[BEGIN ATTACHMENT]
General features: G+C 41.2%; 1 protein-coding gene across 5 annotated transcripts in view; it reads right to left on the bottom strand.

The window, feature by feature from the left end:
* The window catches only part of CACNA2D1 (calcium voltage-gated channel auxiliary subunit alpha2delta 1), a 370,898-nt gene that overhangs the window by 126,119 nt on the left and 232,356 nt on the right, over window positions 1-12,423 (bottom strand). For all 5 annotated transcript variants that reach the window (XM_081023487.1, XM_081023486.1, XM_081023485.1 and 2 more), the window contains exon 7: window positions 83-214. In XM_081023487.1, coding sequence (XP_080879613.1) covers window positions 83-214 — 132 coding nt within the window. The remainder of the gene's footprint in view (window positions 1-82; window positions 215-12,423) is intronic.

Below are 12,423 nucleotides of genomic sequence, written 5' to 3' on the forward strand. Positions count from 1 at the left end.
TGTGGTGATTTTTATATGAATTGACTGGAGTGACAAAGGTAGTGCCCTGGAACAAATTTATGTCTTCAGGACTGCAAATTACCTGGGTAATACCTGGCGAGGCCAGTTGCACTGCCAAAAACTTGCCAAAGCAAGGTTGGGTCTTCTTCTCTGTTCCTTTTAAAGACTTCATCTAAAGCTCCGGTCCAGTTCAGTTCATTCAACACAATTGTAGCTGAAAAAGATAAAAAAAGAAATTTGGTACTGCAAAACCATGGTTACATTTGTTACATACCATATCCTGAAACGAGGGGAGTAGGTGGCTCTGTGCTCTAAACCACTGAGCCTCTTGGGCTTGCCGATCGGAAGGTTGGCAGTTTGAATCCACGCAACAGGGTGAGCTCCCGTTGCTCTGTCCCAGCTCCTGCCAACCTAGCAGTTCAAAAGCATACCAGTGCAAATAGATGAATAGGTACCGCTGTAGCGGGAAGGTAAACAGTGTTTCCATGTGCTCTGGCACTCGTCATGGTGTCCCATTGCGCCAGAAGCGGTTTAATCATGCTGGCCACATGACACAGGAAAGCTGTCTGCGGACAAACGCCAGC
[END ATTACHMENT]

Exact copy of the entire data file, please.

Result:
General features: G+C 41.2%; 1 protein-coding gene across 5 annotated transcripts in view; it reads right to left on the bottom strand.

The window, feature by feature from the left end:
* The window catches only part of CACNA2D1 (calcium voltage-gated channel auxiliary subunit alpha2delta 1), a 370,898-nt gene that overhangs the window by 126,119 nt on the left and 232,356 nt on the right, over window positions 1-12,423 (bottom strand). For all 5 annotated transcript variants that reach the window (XM_081023487.1, XM_081023486.1, XM_081023485.1 and 2 more), the window contains exon 7: window positions 83-214. In XM_081023487.1, coding sequence (XP_080879613.1) covers window positions 83-214 — 132 coding nt within the window. The remainder of the gene's footprint in view (window positions 1-82; window positions 215-12,423) is intronic.

Below are 12,423 nucleotides of genomic sequence, written 5' to 3' on the forward strand. Positions count from 1 at the left end.
TGTGGTGATTTTTATATGAATTGACTGGAGTGACAAAGGTAGTGCCCTGGAACAAATTTATGTCTTCAGGACTGCAAATTACCTGGGTAATACCTGGCGAGGCCAGTTGCACTGCCAAAAACTTGCCAAAGCAAGGTTGGGTCTTCTTCTCTGTTCCTTTTAAAGACTTCATCTAAAGCTCCGGTCCAGTTCAGTTCATTCAACACAATTGTAGCTGAAAAAGATAAAAAAAGAAATTTGGTACTGCAAAACCATGGTTACATTTGTTACATACCATATCCTGAAACGAGGGGAGTAGGTGGCTCTGTGCTCTAAACCACTGAGCCTCTTGGGCTTGCCGATCGGAAGGTTGGCAGTTTGAATCCACGCAACAGGGTGAGCTCCCGTTGCTCTGTCCCAGCTCCTGCCAACCTAGCAGTTCAAAAGCATACCAGTGCAAATAGATGAATAGGTACCGCTGTAGCGGGAAGGTAAACAGTGTTTCCATGTGCTCTGGCACTCGTCATGGTGTCCCATTGCGCCAGAAGCGGTTTAATCATGCTGGCCACATGACACAGGAAAGCTGTCTGCGGACAAACGCCAGC